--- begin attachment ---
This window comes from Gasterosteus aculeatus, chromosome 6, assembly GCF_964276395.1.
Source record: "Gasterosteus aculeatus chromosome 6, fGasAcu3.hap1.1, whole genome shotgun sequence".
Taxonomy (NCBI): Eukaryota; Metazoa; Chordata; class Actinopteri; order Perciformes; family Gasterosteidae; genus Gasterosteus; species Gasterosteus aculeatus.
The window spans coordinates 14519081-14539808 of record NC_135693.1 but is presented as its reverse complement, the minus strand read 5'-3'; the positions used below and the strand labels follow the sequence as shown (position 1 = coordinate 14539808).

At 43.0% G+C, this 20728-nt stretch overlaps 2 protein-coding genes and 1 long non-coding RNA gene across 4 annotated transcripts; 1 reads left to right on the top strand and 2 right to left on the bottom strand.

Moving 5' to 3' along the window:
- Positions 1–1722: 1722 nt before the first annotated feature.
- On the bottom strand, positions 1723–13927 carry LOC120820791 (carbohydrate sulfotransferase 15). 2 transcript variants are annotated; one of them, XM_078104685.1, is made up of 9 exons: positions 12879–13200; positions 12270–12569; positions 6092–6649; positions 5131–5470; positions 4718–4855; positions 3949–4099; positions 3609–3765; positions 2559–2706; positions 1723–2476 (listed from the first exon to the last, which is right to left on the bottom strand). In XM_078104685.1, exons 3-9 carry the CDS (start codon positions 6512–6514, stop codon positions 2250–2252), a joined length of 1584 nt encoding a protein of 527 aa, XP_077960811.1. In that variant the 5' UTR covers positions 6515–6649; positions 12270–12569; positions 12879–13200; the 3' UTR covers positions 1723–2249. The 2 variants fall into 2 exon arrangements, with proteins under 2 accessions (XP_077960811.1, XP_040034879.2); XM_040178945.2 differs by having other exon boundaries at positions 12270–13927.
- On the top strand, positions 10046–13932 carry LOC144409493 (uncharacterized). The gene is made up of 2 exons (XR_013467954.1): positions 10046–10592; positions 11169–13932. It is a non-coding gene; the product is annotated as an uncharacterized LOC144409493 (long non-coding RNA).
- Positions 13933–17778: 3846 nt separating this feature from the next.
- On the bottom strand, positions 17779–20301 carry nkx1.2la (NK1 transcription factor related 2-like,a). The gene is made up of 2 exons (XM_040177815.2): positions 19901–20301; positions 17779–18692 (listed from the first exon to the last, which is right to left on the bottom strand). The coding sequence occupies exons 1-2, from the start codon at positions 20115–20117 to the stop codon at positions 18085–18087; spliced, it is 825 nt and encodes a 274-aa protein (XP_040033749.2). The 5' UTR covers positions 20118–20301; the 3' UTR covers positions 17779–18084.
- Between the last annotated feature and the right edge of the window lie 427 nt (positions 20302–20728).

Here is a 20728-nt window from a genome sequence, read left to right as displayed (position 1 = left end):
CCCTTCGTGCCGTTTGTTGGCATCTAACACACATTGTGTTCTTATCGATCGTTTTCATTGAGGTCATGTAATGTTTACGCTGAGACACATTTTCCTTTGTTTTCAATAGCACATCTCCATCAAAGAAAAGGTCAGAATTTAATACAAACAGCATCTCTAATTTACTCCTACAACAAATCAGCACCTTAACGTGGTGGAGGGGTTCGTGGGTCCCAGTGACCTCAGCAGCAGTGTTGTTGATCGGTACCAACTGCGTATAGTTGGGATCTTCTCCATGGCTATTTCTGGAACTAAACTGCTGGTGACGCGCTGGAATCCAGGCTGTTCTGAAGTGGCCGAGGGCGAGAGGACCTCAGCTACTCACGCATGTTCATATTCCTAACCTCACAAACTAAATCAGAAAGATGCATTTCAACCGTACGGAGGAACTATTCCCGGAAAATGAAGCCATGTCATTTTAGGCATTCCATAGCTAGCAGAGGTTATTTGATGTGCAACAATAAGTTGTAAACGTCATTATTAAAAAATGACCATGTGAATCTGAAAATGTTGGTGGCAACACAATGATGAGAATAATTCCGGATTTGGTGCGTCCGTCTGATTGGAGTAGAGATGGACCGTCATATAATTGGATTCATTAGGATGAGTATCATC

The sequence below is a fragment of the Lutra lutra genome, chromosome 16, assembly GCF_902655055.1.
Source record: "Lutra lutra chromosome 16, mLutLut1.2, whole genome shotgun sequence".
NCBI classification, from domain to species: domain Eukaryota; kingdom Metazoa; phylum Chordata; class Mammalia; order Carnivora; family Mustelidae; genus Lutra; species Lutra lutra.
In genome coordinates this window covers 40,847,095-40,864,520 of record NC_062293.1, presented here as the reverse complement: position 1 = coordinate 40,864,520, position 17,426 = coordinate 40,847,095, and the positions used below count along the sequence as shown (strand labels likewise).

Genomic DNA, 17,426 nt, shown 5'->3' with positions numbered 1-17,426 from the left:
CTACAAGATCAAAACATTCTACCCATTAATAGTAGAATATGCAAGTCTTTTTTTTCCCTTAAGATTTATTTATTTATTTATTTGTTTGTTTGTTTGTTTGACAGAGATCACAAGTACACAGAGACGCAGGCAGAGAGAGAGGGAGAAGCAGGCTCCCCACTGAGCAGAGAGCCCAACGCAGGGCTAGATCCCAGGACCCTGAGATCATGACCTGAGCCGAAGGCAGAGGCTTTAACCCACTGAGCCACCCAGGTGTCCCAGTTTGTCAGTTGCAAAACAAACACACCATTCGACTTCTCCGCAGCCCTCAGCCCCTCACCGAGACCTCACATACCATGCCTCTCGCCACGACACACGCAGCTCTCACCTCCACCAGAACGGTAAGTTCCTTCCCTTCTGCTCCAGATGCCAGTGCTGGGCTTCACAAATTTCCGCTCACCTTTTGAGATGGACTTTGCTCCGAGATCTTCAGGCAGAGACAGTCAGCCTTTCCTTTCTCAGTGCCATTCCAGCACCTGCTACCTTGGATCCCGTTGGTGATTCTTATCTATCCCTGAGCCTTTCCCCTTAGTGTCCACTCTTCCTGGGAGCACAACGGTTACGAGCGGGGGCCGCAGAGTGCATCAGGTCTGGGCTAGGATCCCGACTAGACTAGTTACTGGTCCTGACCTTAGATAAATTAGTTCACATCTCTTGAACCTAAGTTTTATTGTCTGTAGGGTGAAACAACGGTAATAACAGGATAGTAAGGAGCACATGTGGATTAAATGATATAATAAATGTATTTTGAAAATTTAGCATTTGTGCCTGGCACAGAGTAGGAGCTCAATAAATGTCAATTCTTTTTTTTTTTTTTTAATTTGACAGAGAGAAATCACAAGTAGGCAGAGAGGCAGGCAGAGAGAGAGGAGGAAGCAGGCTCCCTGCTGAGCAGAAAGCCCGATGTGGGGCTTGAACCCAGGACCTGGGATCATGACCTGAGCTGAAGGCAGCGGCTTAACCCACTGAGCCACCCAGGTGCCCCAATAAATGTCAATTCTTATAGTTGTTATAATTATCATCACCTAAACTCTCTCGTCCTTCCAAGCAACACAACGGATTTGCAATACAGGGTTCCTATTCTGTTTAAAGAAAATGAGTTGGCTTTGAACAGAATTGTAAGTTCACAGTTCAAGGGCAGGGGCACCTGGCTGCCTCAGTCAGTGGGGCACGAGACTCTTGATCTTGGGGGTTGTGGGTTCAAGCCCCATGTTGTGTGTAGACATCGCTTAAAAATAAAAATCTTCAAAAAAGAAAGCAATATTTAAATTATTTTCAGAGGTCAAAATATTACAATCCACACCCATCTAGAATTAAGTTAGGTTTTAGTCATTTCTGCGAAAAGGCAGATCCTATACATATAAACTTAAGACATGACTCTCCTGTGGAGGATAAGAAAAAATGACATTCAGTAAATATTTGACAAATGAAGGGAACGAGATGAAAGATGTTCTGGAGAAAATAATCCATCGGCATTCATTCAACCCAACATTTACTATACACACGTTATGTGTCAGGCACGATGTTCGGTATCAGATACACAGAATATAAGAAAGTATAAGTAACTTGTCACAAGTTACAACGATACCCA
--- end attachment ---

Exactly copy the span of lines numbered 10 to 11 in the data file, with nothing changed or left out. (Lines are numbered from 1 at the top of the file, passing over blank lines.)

- Positions 13933–17778: 3846 nt separating this feature from the next.
- On the bottom strand, positions 17779–20301 carry nkx1.2la (NK1 transcription factor related 2-like,a). The gene is made up of 2 exons (XM_040177815.2): positions 19901–20301; positions 17779–18692 (listed from the first exon to the last, which is right to left on the bottom strand). The coding sequence occupies exons 1-2, from the start codon at positions 20115–20117 to the stop codon at positions 18085–18087; spliced, it is 825 nt and encodes a 274-aa protein (XP_040033749.2). The 5' UTR covers positions 20118–20301; the 3' UTR covers positions 17779–18084.